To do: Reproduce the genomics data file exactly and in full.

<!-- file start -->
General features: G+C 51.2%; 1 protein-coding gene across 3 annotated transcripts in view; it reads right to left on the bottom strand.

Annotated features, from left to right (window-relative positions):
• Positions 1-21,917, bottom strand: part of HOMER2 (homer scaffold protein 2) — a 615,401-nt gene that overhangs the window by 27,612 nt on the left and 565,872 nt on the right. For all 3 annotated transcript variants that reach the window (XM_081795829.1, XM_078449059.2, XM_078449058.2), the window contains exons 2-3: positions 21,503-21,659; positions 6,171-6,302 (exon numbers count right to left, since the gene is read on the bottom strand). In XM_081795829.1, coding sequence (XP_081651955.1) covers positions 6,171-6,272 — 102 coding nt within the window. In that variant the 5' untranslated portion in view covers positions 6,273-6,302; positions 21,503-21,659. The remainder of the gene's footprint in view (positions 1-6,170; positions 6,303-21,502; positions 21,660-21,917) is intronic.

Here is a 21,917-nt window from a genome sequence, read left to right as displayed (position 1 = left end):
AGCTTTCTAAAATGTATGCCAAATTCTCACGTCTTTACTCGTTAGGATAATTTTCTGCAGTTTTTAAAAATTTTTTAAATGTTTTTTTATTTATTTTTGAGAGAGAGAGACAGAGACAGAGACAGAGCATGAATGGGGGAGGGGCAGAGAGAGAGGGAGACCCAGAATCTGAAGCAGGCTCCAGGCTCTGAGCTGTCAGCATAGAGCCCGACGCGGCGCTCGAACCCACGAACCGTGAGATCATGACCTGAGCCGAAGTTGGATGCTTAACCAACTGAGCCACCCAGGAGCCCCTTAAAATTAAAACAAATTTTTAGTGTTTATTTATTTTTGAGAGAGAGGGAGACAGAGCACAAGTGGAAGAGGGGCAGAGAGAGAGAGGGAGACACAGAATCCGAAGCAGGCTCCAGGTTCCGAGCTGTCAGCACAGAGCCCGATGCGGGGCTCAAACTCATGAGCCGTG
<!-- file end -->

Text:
General features: G+C 51.2%; 1 protein-coding gene across 3 annotated transcripts in view; it reads right to left on the bottom strand.

Annotated features, from left to right (window-relative positions):
• Positions 1-21,917, bottom strand: part of HOMER2 (homer scaffold protein 2) — a 615,401-nt gene that overhangs the window by 27,612 nt on the left and 565,872 nt on the right. For all 3 annotated transcript variants that reach the window (XM_081795829.1, XM_078449059.2, XM_078449058.2), the window contains exons 2-3: positions 21,503-21,659; positions 6,171-6,302 (exon numbers count right to left, since the gene is read on the bottom strand). In XM_081795829.1, coding sequence (XP_081651955.1) covers positions 6,171-6,272 — 102 coding nt within the window. In that variant the 5' untranslated portion in view covers positions 6,273-6,302; positions 21,503-21,659. The remainder of the gene's footprint in view (positions 1-6,170; positions 6,303-21,502; positions 21,660-21,917) is intronic.

Here is a 21,917-nt window from a genome sequence, read left to right as displayed (position 1 = left end):
AGCTTTCTAAAATGTATGCCAAATTCTCACGTCTTTACTCGTTAGGATAATTTTCTGCAGTTTTTAAAAATTTTTTAAATGTTTTTTTATTTATTTTTGAGAGAGAGAGACAGAGACAGAGACAGAGCATGAATGGGGGAGGGGCAGAGAGAGAGGGAGACCCAGAATCTGAAGCAGGCTCCAGGCTCTGAGCTGTCAGCATAGAGCCCGACGCGGCGCTCGAACCCACGAACCGTGAGATCATGACCTGAGCCGAAGTTGGATGCTTAACCAACTGAGCCACCCAGGAGCCCCTTAAAATTAAAACAAATTTTTAGTGTTTATTTATTTTTGAGAGAGAGGGAGACAGAGCACAAGTGGAAGAGGGGCAGAGAGAGAGAGGGAGACACAGAATCCGAAGCAGGCTCCAGGTTCCGAGCTGTCAGCACAGAGCCCGATGCGGGGCTCAAACTCATGAGCCGTG